FiveAA Australia's breakfast show hosts Dave Penberthy, Mark Aiston, and Jane Reilly.

BUDGET 2015: New Zealand’s finance minister Bill English has delivered a third-way styled budget that commits significant increases to beneficiary and low income family entitlements but fails to address the causes of poverty.

The Government also failed to deliver a Budget surplus, revealing a $684 million deficit, despite campaigning in the general election that New Zealand was on the cusp of an economic boom.

The Nationals have delivered deficits since 2008 when they came to power.

There is significant increased spending for public health, hospitals, and schools. Defence spending is up, as is the budget for New Zealand’s police and intelligence agencies.

But there is no mechanism to address the under capitalisation of New Zealand, nor address the domestic economy’s vulnerabilities and over reliance on foreign capital, lenders, and investment.

In fact while GDP and the tax take is down on previous forecasts, the Government has refused to aide the diversification of New Zealand enterprise.

Recipients of research and development grants continue to be selected by government, leading to allegations of cronyism. These grants are largely contested by businesses that have a proven record of development and have grown into enterprises of significance.

In short, the Government has maintained its desire to reward through R&D grants those who it favours rather than provide R&D tax credits to the cumulative mass of small and medium companies that are seeking to develop value added product and services.

And that is an opportunity wasted. If harnessed, New Zealand would likely witness an explosion of innovative and highly prized market-leading product. But the National-led Government failed to provide breathing space for small and medium-sized businesses.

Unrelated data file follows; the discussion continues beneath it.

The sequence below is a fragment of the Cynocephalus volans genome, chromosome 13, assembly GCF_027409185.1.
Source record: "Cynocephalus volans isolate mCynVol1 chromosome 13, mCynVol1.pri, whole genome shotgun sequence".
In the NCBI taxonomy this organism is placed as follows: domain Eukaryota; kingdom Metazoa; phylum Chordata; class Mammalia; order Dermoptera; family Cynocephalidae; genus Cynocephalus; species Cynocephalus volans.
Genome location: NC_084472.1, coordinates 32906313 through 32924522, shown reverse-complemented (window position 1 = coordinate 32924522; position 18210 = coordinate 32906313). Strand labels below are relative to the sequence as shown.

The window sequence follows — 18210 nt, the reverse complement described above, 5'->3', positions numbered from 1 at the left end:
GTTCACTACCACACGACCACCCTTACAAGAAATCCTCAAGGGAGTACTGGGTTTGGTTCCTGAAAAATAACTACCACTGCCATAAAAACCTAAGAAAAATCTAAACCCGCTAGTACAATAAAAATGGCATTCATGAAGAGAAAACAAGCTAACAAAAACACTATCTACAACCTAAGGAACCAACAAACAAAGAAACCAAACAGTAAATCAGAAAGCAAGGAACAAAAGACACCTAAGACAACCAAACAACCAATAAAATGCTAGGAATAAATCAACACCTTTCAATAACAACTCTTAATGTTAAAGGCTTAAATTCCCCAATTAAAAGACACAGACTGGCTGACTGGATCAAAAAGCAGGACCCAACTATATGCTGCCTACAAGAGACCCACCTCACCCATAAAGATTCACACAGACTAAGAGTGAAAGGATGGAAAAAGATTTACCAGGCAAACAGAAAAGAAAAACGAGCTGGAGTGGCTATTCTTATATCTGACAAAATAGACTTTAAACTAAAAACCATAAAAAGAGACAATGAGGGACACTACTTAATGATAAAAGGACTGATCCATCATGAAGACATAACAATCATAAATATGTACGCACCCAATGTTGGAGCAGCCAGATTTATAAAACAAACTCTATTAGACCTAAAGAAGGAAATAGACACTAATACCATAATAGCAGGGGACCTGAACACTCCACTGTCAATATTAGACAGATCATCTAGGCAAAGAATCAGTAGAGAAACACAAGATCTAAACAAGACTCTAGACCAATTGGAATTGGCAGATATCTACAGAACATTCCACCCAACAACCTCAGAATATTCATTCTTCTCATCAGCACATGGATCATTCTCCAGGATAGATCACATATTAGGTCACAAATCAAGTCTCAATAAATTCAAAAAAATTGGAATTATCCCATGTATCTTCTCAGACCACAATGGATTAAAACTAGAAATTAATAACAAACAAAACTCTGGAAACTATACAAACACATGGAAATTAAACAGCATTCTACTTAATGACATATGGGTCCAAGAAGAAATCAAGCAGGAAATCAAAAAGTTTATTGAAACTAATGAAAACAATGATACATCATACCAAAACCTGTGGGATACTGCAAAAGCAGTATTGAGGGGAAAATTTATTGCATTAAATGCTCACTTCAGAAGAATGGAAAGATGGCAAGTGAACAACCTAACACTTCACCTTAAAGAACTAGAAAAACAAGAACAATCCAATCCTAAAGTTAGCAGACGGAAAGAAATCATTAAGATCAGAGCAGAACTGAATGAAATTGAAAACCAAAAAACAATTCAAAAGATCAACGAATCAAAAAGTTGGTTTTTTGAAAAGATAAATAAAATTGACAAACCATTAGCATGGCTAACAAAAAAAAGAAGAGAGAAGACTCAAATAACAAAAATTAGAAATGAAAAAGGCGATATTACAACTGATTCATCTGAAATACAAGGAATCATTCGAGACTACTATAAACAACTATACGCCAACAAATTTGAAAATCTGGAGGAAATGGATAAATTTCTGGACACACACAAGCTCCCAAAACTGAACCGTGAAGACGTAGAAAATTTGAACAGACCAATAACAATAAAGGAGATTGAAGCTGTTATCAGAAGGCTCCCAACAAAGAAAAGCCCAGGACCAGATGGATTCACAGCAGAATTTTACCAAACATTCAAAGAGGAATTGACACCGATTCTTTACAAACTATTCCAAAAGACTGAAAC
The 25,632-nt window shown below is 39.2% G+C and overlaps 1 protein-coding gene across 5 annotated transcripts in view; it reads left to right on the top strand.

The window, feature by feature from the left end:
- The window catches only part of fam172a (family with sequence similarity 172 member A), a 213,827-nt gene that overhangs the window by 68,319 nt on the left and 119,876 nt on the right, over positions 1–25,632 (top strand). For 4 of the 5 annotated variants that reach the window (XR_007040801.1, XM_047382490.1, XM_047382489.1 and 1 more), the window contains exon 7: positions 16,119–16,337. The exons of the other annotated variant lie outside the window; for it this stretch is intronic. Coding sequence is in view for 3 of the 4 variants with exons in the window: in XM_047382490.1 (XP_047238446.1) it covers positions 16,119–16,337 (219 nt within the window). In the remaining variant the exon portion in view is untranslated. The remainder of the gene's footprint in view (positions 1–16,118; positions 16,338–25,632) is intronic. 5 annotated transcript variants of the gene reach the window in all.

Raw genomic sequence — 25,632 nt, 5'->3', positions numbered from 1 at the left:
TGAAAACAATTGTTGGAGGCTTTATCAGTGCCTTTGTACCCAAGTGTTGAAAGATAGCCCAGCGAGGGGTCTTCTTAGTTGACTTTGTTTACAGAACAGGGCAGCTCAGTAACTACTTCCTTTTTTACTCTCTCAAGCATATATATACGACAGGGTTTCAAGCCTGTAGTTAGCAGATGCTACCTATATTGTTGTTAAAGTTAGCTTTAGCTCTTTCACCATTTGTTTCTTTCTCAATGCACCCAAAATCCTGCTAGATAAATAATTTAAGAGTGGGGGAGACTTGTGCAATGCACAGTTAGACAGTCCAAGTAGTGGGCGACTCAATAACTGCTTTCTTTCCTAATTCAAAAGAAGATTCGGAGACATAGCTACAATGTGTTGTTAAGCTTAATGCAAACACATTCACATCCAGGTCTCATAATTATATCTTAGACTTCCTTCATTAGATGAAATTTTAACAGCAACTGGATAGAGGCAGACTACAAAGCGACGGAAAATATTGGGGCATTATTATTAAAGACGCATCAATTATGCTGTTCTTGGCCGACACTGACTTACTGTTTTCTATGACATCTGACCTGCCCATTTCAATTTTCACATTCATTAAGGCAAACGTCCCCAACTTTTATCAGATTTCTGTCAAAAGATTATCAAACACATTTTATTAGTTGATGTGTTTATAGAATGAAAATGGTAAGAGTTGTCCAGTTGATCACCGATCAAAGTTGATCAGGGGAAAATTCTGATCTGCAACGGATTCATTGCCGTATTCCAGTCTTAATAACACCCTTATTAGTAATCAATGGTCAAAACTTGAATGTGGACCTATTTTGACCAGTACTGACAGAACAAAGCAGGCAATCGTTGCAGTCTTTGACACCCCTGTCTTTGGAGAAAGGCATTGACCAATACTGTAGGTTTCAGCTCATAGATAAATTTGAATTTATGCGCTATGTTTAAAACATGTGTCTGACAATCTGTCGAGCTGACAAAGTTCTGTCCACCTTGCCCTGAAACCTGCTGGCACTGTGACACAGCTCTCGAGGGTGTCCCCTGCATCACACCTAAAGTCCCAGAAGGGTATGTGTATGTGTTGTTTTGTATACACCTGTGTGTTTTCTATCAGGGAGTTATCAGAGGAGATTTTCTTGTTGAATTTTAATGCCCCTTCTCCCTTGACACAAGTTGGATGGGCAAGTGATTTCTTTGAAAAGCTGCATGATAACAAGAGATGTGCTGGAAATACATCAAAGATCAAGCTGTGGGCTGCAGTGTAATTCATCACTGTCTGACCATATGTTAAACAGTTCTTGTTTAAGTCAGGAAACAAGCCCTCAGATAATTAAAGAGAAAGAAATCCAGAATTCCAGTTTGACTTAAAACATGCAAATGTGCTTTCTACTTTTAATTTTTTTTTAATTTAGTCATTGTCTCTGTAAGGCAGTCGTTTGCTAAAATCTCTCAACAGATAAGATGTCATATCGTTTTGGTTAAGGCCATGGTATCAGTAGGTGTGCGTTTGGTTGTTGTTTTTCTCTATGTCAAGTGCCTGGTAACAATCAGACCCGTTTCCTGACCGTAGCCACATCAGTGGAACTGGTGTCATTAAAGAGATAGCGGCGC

The Government has also gone silent on a Joe Hockey-styled so-called Google tax.

FASHION: According to a news report this week, it might be time to dust off the old safari suit and platform shoes.

The New Zealand Herald has reported how a new generation of fashionistas are switching on to 1970s-styled flares and wide lapels…

According to the report, a 70s retro fashion trend is catching on, the trend conceived when Gen Ys checked out photos of their parents in their prime.

What they saw were their mums and dads in “flared jeans and leather jackets – appearing almost unrecognisably cool”.

Fear not however, it appears far too soon for the 1980s mullet hair style to be resurrected.

New Zealand Report broadcasts live on Fridays on Five AA Australia, and webcasts on,, and

Selwyn Manning, BCS (Hons.) MCS (Hons.) is an investigative political journalist with 23 years media experience. He specializes in reportage and analysis of socioeconomics, politics, foreign affairs, and security/intelligence issues. Selwyn has extensive experience as a commentator and has provided live political analysis to a wide range of television and radio organizations broadcasting in New Zealand, Australia and globally including the BBC (Five Live, London) and BBC (World Service). He is currently a correspondent to Australia's FiveAA radio, and is a regular live-on-air panelist on Radio New Zealand's The Panel with broadcaster Jim Mora.